The Wu Wei Stories
This series of stories started out with
wanting to do a set of drawings based on
an item of traditional Japanese dress
- a carved ivory or wood toggle called a Netsuke.
I imagined netsuke style figures in bonsai landscapes.
"Wu Wei" can be translated in many ways:
the wayless way, non-action, not doing,
without action, control, effort.
can be thought of as 'actionless action' or 'effortless doing'.
I think it can also be translated as 'flow'; ie. those moments when
we are so involved in what we are doing
that 'we' are not there
- there is just the doingness of the doing.
Flown is the first in the series,
an early morning incident involving
Basho & Hyajuko, two zen monks.
Basho was a real person - a famous Japanese poet.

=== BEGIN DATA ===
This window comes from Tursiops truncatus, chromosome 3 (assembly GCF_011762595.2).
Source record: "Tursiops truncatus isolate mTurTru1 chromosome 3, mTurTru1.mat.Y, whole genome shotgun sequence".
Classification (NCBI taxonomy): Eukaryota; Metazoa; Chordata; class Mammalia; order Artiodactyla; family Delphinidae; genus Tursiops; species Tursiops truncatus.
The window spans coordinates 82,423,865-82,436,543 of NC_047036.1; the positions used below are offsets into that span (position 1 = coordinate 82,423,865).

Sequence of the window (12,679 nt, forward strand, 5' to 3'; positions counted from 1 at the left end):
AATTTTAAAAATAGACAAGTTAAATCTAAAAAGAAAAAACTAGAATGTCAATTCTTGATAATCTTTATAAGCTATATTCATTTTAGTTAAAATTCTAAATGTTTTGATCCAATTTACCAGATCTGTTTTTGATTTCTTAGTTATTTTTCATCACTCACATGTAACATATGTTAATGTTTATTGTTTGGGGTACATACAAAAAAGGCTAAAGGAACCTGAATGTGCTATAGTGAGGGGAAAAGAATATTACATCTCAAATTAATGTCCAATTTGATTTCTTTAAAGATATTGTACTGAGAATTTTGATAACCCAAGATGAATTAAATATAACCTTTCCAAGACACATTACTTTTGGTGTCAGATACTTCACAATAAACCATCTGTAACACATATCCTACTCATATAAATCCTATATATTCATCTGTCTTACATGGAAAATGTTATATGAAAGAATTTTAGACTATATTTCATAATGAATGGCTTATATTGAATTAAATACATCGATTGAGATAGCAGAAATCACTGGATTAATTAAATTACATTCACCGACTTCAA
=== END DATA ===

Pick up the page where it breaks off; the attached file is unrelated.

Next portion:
He went on a "cloud pilgrimage" and travelled all over Japan
- which was an extremely dangerous thing to do
in medieval times.
The second story in the series is entitled Moon.
The moon is a continuing motif in zen stories.
This one takes place in winter high in the mountains.
The third is entitled Sakura which, most of you will know,
is the Japanese word for "cherry blossom".
The cherry blossom holds a special place
in the heart of the Japanese people and in the heart of zen.
It represents the fleeting evanescence of life.
And for the Samurai the cherry blossom was a potent symbol of a life
that could be lost
at any time
in the service of his trade.
A seeming rivalry between an enlightened teacher
not quite so close to being enlightened yet teacher.
* * *